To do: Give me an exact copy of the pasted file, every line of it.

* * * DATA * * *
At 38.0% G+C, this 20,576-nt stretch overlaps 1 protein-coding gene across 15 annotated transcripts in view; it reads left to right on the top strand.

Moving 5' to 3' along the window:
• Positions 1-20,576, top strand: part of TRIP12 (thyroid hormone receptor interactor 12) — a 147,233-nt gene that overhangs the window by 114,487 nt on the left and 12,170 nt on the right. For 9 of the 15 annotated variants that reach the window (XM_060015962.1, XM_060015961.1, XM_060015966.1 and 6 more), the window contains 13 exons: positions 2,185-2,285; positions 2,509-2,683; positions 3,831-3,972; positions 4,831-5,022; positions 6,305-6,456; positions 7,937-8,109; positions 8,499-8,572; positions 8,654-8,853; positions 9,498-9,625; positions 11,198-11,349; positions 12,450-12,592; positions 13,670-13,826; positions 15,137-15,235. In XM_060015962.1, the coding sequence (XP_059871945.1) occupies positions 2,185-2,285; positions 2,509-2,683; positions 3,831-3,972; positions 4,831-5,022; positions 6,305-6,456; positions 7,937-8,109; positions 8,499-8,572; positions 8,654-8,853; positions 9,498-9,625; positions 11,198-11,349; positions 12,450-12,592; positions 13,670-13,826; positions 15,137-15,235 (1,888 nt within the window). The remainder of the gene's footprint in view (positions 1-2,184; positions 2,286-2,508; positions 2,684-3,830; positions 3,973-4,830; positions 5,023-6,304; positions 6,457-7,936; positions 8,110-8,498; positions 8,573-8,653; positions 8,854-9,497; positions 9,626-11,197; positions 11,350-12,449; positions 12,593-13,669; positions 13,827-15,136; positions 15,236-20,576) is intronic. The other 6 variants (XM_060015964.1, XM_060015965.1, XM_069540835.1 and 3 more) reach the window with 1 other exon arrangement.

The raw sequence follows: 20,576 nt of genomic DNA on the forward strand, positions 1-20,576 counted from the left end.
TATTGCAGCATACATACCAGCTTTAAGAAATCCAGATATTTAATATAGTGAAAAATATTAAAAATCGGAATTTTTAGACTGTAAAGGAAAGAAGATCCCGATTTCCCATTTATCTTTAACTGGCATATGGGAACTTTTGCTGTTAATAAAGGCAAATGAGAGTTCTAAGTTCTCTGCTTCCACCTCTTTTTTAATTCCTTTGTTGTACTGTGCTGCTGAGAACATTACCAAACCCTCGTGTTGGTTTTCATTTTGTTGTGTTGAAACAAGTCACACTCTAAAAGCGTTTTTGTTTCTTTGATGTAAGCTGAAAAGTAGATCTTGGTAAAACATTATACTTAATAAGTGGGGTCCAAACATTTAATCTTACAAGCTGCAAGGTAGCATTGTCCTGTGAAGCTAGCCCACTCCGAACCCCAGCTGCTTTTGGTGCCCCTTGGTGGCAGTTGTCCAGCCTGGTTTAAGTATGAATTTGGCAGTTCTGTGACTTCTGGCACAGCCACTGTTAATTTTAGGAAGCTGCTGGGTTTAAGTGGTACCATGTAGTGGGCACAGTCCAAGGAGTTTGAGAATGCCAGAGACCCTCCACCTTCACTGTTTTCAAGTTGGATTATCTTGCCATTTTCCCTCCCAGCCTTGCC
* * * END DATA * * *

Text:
At 38.0% G+C, this 20,576-nt stretch overlaps 1 protein-coding gene across 15 annotated transcripts in view; it reads left to right on the top strand.

Moving 5' to 3' along the window:
• Positions 1-20,576, top strand: part of TRIP12 (thyroid hormone receptor interactor 12) — a 147,233-nt gene that overhangs the window by 114,487 nt on the left and 12,170 nt on the right. For 9 of the 15 annotated variants that reach the window (XM_060015962.1, XM_060015961.1, XM_060015966.1 and 6 more), the window contains 13 exons: positions 2,185-2,285; positions 2,509-2,683; positions 3,831-3,972; positions 4,831-5,022; positions 6,305-6,456; positions 7,937-8,109; positions 8,499-8,572; positions 8,654-8,853; positions 9,498-9,625; positions 11,198-11,349; positions 12,450-12,592; positions 13,670-13,826; positions 15,137-15,235. In XM_060015962.1, the coding sequence (XP_059871945.1) occupies positions 2,185-2,285; positions 2,509-2,683; positions 3,831-3,972; positions 4,831-5,022; positions 6,305-6,456; positions 7,937-8,109; positions 8,499-8,572; positions 8,654-8,853; positions 9,498-9,625; positions 11,198-11,349; positions 12,450-12,592; positions 13,670-13,826; positions 15,137-15,235 (1,888 nt within the window). The remainder of the gene's footprint in view (positions 1-2,184; positions 2,286-2,508; positions 2,684-3,830; positions 3,973-4,830; positions 5,023-6,304; positions 6,457-7,936; positions 8,110-8,498; positions 8,573-8,653; positions 8,854-9,497; positions 9,626-11,197; positions 11,350-12,449; positions 12,593-13,669; positions 13,827-15,136; positions 15,236-20,576) is intronic. The other 6 variants (XM_060015964.1, XM_060015965.1, XM_069540835.1 and 3 more) reach the window with 1 other exon arrangement.

The raw sequence follows: 20,576 nt of genomic DNA on the forward strand, positions 1-20,576 counted from the left end.
TATTGCAGCATACATACCAGCTTTAAGAAATCCAGATATTTAATATAGTGAAAAATATTAAAAATCGGAATTTTTAGACTGTAAAGGAAAGAAGATCCCGATTTCCCATTTATCTTTAACTGGCATATGGGAACTTTTGCTGTTAATAAAGGCAAATGAGAGTTCTAAGTTCTCTGCTTCCACCTCTTTTTTAATTCCTTTGTTGTACTGTGCTGCTGAGAACATTACCAAACCCTCGTGTTGGTTTTCATTTTGTTGTGTTGAAACAAGTCACACTCTAAAAGCGTTTTTGTTTCTTTGATGTAAGCTGAAAAGTAGATCTTGGTAAAACATTATACTTAATAAGTGGGGTCCAAACATTTAATCTTACAAGCTGCAAGGTAGCATTGTCCTGTGAAGCTAGCCCACTCCGAACCCCAGCTGCTTTTGGTGCCCCTTGGTGGCAGTTGTCCAGCCTGGTTTAAGTATGAATTTGGCAGTTCTGTGACTTCTGGCACAGCCACTGTTAATTTTAGGAAGCTGCTGGGTTTAAGTGGTACCATGTAGTGGGCACAGTCCAAGGAGTTTGAGAATGCCAGAGACCCTCCACCTTCACTGTTTTCAAGTTGGATTATCTTGCCATTTTCCCTCCCAGCCTTGCC